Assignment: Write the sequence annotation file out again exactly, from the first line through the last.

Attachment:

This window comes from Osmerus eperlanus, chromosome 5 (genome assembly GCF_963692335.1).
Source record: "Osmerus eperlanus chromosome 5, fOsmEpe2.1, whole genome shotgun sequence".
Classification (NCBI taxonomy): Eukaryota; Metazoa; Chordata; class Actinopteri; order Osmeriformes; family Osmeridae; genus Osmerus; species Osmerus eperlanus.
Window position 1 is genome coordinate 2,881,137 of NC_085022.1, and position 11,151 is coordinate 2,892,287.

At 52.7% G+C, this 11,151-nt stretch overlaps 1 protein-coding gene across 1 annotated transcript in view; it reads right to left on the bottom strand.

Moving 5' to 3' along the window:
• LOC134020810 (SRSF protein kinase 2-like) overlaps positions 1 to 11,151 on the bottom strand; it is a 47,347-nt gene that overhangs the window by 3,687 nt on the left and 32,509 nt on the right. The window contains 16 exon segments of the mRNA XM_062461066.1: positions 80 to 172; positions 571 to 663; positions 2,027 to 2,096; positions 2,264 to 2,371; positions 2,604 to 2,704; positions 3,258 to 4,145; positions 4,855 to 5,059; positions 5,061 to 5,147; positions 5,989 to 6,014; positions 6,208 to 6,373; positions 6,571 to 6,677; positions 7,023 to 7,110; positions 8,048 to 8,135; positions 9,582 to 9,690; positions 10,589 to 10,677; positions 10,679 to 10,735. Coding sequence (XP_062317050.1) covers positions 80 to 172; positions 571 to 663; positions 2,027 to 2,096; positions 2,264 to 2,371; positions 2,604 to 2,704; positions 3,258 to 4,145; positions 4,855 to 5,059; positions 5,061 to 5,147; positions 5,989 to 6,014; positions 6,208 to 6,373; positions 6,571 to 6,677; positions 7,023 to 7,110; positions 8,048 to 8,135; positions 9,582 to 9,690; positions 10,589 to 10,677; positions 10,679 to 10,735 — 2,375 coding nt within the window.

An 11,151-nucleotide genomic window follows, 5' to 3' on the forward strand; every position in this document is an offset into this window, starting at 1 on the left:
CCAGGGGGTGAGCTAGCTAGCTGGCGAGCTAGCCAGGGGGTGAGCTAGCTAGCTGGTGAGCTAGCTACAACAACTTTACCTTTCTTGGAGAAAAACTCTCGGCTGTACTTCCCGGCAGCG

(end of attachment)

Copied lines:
This window comes from Osmerus eperlanus, chromosome 5 (genome assembly GCF_963692335.1).
Source record: "Osmerus eperlanus chromosome 5, fOsmEpe2.1, whole genome shotgun sequence".
Classification (NCBI taxonomy): Eukaryota; Metazoa; Chordata; class Actinopteri; order Osmeriformes; family Osmeridae; genus Osmerus; species Osmerus eperlanus.
Window position 1 is genome coordinate 2,881,137 of NC_085022.1, and position 11,151 is coordinate 2,892,287.

At 52.7% G+C, this 11,151-nt stretch overlaps 1 protein-coding gene across 1 annotated transcript in view; it reads right to left on the bottom strand.

Moving 5' to 3' along the window:
• LOC134020810 (SRSF protein kinase 2-like) overlaps positions 1 to 11,151 on the bottom strand; it is a 47,347-nt gene that overhangs the window by 3,687 nt on the left and 32,509 nt on the right. The window contains 16 exon segments of the mRNA XM_062461066.1: positions 80 to 172; positions 571 to 663; positions 2,027 to 2,096; positions 2,264 to 2,371; positions 2,604 to 2,704; positions 3,258 to 4,145; positions 4,855 to 5,059; positions 5,061 to 5,147; positions 5,989 to 6,014; positions 6,208 to 6,373; positions 6,571 to 6,677; positions 7,023 to 7,110; positions 8,048 to 8,135; positions 9,582 to 9,690; positions 10,589 to 10,677; positions 10,679 to 10,735. Coding sequence (XP_062317050.1) covers positions 80 to 172; positions 571 to 663; positions 2,027 to 2,096; positions 2,264 to 2,371; positions 2,604 to 2,704; positions 3,258 to 4,145; positions 4,855 to 5,059; positions 5,061 to 5,147; positions 5,989 to 6,014; positions 6,208 to 6,373; positions 6,571 to 6,677; positions 7,023 to 7,110; positions 8,048 to 8,135; positions 9,582 to 9,690; positions 10,589 to 10,677; positions 10,679 to 10,735 — 2,375 coding nt within the window.

An 11,151-nucleotide genomic window follows, 5' to 3' on the forward strand; every position in this document is an offset into this window, starting at 1 on the left:
CCAGGGGGTGAGCTAGCTAGCTGGCGAGCTAGCCAGGGGGTGAGCTAGCTAGCTGGTGAGCTAGCTACAACAACTTTACCTTTCTTGGAGAAAAACTCTCGGCTGTACTTCCCGGCAGCG